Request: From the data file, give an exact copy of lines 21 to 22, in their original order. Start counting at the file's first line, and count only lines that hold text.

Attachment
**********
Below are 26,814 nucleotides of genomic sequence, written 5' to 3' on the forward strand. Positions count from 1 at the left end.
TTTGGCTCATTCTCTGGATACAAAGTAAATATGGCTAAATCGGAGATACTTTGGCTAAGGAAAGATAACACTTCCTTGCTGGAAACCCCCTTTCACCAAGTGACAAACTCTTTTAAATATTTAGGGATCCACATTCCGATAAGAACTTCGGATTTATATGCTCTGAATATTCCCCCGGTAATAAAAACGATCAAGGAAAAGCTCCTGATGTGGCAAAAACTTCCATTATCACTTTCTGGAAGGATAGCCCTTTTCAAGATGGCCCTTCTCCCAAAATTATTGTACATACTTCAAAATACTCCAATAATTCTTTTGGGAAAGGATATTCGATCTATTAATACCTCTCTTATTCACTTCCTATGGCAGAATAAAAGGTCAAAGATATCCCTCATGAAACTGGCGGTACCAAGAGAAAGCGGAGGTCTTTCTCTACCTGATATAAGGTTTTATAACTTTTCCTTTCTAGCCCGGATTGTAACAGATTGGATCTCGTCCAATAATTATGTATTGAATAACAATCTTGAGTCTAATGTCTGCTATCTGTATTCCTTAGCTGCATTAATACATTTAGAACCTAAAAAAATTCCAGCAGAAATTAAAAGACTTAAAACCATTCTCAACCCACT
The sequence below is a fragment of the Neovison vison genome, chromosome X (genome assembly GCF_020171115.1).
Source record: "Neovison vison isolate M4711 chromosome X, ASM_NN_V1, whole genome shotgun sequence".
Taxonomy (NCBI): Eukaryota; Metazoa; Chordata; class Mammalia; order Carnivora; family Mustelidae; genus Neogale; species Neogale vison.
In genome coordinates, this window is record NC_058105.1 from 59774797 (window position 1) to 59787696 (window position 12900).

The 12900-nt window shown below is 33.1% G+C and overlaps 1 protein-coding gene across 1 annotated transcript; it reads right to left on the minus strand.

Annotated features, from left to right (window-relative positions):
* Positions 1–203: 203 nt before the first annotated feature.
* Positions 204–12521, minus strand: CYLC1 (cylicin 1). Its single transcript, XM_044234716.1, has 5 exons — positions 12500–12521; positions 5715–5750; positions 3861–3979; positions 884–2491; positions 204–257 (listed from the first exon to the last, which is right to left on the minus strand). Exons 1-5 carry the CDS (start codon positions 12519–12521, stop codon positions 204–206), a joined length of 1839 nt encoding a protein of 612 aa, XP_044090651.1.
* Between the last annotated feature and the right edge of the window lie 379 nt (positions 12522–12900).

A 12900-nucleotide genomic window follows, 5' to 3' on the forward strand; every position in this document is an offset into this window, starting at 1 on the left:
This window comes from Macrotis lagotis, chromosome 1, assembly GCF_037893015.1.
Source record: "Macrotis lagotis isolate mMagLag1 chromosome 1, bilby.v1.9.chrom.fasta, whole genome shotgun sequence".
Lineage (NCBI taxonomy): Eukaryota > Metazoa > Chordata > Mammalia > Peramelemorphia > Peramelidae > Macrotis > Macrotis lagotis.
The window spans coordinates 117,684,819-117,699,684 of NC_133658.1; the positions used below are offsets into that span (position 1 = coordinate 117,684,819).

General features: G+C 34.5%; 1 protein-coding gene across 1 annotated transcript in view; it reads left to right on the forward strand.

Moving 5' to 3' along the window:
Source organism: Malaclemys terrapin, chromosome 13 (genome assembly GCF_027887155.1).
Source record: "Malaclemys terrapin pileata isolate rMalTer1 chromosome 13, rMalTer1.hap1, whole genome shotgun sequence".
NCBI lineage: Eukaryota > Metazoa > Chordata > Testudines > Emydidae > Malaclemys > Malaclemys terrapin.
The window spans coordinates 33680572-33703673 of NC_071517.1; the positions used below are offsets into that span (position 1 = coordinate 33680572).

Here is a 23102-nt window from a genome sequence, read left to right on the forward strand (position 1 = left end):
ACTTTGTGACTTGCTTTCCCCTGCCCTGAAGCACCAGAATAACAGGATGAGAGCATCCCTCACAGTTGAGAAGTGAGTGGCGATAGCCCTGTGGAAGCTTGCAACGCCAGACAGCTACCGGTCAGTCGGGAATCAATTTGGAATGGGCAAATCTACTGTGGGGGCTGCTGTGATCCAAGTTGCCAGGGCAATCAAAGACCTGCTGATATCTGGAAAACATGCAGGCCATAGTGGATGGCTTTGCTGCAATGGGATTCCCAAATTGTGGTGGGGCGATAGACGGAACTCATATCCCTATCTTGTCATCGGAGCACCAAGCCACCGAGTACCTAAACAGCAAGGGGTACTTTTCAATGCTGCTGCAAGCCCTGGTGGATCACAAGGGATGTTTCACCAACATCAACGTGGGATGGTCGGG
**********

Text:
NCBI lineage: Eukaryota > Metazoa > Chordata > Testudines > Emydidae > Malaclemys > Malaclemys terrapin.
The window spans coordinates 33680572-33703673 of NC_071517.1; the positions used below are offsets into that span (position 1 = coordinate 33680572).